The idea of this project is to find if there is a tendency between unconscious swiping direction and speed in UX and the user's preference. Tinder demonstrated a very successful example of associating user preference and UX. Tinder train users to swipe left if they do not like the match, and right if they like. Also, some research claims that eye gaze direction is related to inhabited behavior or subconscious desires. (The Whites of Your Eyes Convey Subconscious Truths)
    To learn user preference more precisely, Swipe! shows the user some series of random images. Given straightforward direction, 'Swipe LEFT if you do NOT like the image, Swipe RIGHT if you DO like the image,' Users freely swipe the images, Swipe record the angle, speed of swiping, and analyze them at the end.

What Swipe! collected are

0. the order of the image
1. throwing in/out
(User cannot swipe the card till you drag the image more than certain pixels, and it would be recorded as throw-in if the distance is not far enough. Swipe! analyzed that as a sign of hesitation.)
2. the image URL
3. swipe direction
4. time consumed during swiping (also related to hesitation)

  It shows results like below. (SpreadSheet link)

Analysis between two user tests (Y and P)
0. Y hesitated five times more than P.
1. Y decided much faster than P.
(90.65 millisecond: 465.43 milliseconds per image) It shows different familiarity.
2. P has a much clear preference towards images. Y liked 34 images out of 55, whereas P only liked 15 images out of 55.
3. Y hesitated for the images that she does not like (3 times), P hesitated for the image he likes. (just once)
4. Y hesitated when she makes a quick decision. All of 5 in's were made within 64 milliseconds. (average 90.65 milliseconds)
In the case of P, his hesitation was made relatively slower than Y. (365 milliseconds, average 465.43 milliseconds)
5. P made quicker decisions for the images that he does not like. 9 out of 10 quickest decisions were for left direction, whereas Y's quickest 10 decisions were divided by just half.
6. Y intentionally made some images poped again to see how the users react when they see the images they have already decided.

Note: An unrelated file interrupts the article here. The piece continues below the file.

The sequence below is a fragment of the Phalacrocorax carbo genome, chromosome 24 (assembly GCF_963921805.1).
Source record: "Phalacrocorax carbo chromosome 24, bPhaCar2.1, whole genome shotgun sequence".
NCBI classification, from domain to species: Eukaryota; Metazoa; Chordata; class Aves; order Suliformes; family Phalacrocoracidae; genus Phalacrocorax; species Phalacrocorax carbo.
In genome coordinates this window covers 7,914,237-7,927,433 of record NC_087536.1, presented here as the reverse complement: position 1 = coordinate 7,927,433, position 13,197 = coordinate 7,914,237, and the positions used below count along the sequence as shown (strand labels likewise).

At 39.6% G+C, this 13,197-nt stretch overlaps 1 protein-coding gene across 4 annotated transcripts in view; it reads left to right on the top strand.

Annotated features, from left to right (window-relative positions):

In her case, she has never changed the decision about the image, and for most of the time, she took slightly more milliseconds when she saw the images again.
That means Y hesitate like 10 milliseconds if she sees the same images again, but she did not change her decision. (the time difference is almost ignorable.)
In the case of P, even though he did not change his decisions, but it took a much shorter time when he makes decisions again. In some of the cases, he spent only the third of milliseconds to make the same decision again. This might means that showing the same dates again in date apps is not meaningful.
7. Swipe! made a spectrum of Y's image preference by aligning them with the time and direction. The images below are 'fastest left'-'slowest left'-slowest right'-'fastest right' images.

The most left and rightest images are different and showing Y's preferred image style, but the images between is pretty vague and even looks similar to each other.
Here is P's image preference spectrum.

Here is P's image preference spectrum.

For further steps, Swipe! can make a preference learning system. Tracing the user's most and least favored image styles and it can be used to get rid of vague images or for some curation.


Javascript, HTML, CSS, Python


 Concept, Programming


    Swipe! referenced Swing by gajus for the javascript UI.
New York, Spring 2018